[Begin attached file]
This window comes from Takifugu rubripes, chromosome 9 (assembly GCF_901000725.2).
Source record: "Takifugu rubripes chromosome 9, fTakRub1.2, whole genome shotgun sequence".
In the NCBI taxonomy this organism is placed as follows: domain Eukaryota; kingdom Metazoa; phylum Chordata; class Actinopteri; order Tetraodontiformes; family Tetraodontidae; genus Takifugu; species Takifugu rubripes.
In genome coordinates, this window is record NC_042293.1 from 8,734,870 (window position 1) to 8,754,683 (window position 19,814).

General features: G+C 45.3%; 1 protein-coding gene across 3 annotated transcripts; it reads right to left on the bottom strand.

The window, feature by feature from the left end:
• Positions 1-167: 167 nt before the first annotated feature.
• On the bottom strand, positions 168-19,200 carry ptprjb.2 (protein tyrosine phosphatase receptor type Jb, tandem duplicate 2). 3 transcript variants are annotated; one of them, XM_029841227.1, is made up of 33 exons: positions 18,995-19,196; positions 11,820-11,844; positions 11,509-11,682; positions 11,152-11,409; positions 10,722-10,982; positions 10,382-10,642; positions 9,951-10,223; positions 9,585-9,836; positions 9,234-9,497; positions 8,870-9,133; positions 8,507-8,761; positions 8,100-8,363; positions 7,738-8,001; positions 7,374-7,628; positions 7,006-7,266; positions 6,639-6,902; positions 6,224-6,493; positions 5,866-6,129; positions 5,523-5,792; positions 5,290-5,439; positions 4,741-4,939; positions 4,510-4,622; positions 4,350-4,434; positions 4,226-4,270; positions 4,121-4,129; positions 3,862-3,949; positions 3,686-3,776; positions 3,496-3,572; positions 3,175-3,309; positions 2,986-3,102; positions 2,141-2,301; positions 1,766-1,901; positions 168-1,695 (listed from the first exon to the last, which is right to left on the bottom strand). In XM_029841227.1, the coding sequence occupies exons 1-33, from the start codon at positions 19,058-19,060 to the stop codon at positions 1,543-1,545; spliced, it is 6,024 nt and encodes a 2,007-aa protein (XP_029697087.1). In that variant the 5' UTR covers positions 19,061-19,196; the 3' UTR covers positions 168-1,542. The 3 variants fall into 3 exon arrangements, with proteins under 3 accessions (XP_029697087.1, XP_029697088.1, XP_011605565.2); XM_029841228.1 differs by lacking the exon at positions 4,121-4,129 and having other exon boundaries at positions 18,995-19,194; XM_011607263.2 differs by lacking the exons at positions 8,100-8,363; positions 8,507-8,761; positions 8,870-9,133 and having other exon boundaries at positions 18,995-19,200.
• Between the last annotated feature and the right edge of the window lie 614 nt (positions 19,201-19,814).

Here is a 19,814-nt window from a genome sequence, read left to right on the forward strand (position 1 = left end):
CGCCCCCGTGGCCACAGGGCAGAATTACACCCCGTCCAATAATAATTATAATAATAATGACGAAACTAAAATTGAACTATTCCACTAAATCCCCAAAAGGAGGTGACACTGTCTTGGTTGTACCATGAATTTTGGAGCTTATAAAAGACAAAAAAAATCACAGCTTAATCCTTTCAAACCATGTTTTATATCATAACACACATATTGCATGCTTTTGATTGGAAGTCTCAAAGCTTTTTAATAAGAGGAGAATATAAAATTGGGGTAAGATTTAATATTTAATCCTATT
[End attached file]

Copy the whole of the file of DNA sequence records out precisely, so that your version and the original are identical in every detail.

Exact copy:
This window comes from Takifugu rubripes, chromosome 9 (assembly GCF_901000725.2).
Source record: "Takifugu rubripes chromosome 9, fTakRub1.2, whole genome shotgun sequence".
In the NCBI taxonomy this organism is placed as follows: domain Eukaryota; kingdom Metazoa; phylum Chordata; class Actinopteri; order Tetraodontiformes; family Tetraodontidae; genus Takifugu; species Takifugu rubripes.
In genome coordinates, this window is record NC_042293.1 from 8,734,870 (window position 1) to 8,754,683 (window position 19,814).

General features: G+C 45.3%; 1 protein-coding gene across 3 annotated transcripts; it reads right to left on the bottom strand.

The window, feature by feature from the left end:
• Positions 1-167: 167 nt before the first annotated feature.
• On the bottom strand, positions 168-19,200 carry ptprjb.2 (protein tyrosine phosphatase receptor type Jb, tandem duplicate 2). 3 transcript variants are annotated; one of them, XM_029841227.1, is made up of 33 exons: positions 18,995-19,196; positions 11,820-11,844; positions 11,509-11,682; positions 11,152-11,409; positions 10,722-10,982; positions 10,382-10,642; positions 9,951-10,223; positions 9,585-9,836; positions 9,234-9,497; positions 8,870-9,133; positions 8,507-8,761; positions 8,100-8,363; positions 7,738-8,001; positions 7,374-7,628; positions 7,006-7,266; positions 6,639-6,902; positions 6,224-6,493; positions 5,866-6,129; positions 5,523-5,792; positions 5,290-5,439; positions 4,741-4,939; positions 4,510-4,622; positions 4,350-4,434; positions 4,226-4,270; positions 4,121-4,129; positions 3,862-3,949; positions 3,686-3,776; positions 3,496-3,572; positions 3,175-3,309; positions 2,986-3,102; positions 2,141-2,301; positions 1,766-1,901; positions 168-1,695 (listed from the first exon to the last, which is right to left on the bottom strand). In XM_029841227.1, the coding sequence occupies exons 1-33, from the start codon at positions 19,058-19,060 to the stop codon at positions 1,543-1,545; spliced, it is 6,024 nt and encodes a 2,007-aa protein (XP_029697087.1). In that variant the 5' UTR covers positions 19,061-19,196; the 3' UTR covers positions 168-1,542. The 3 variants fall into 3 exon arrangements, with proteins under 3 accessions (XP_029697087.1, XP_029697088.1, XP_011605565.2); XM_029841228.1 differs by lacking the exon at positions 4,121-4,129 and having other exon boundaries at positions 18,995-19,194; XM_011607263.2 differs by lacking the exons at positions 8,100-8,363; positions 8,507-8,761; positions 8,870-9,133 and having other exon boundaries at positions 18,995-19,200.
• Between the last annotated feature and the right edge of the window lie 614 nt (positions 19,201-19,814).

Here is a 19,814-nt window from a genome sequence, read left to right on the forward strand (position 1 = left end):
CGCCCCCGTGGCCACAGGGCAGAATTACACCCCGTCCAATAATAATTATAATAATAATGACGAAACTAAAATTGAACTATTCCACTAAATCCCCAAAAGGAGGTGACACTGTCTTGGTTGTACCATGAATTTTGGAGCTTATAAAAGACAAAAAAAATCACAGCTTAATCCTTTCAAACCATGTTTTATATCATAACACACATATTGCATGCTTTTGATTGGAAGTCTCAAAGCTTTTTAATAAGAGGAGAATATAAAATTGGGGTAAGATTTAATATTTAATCCTATT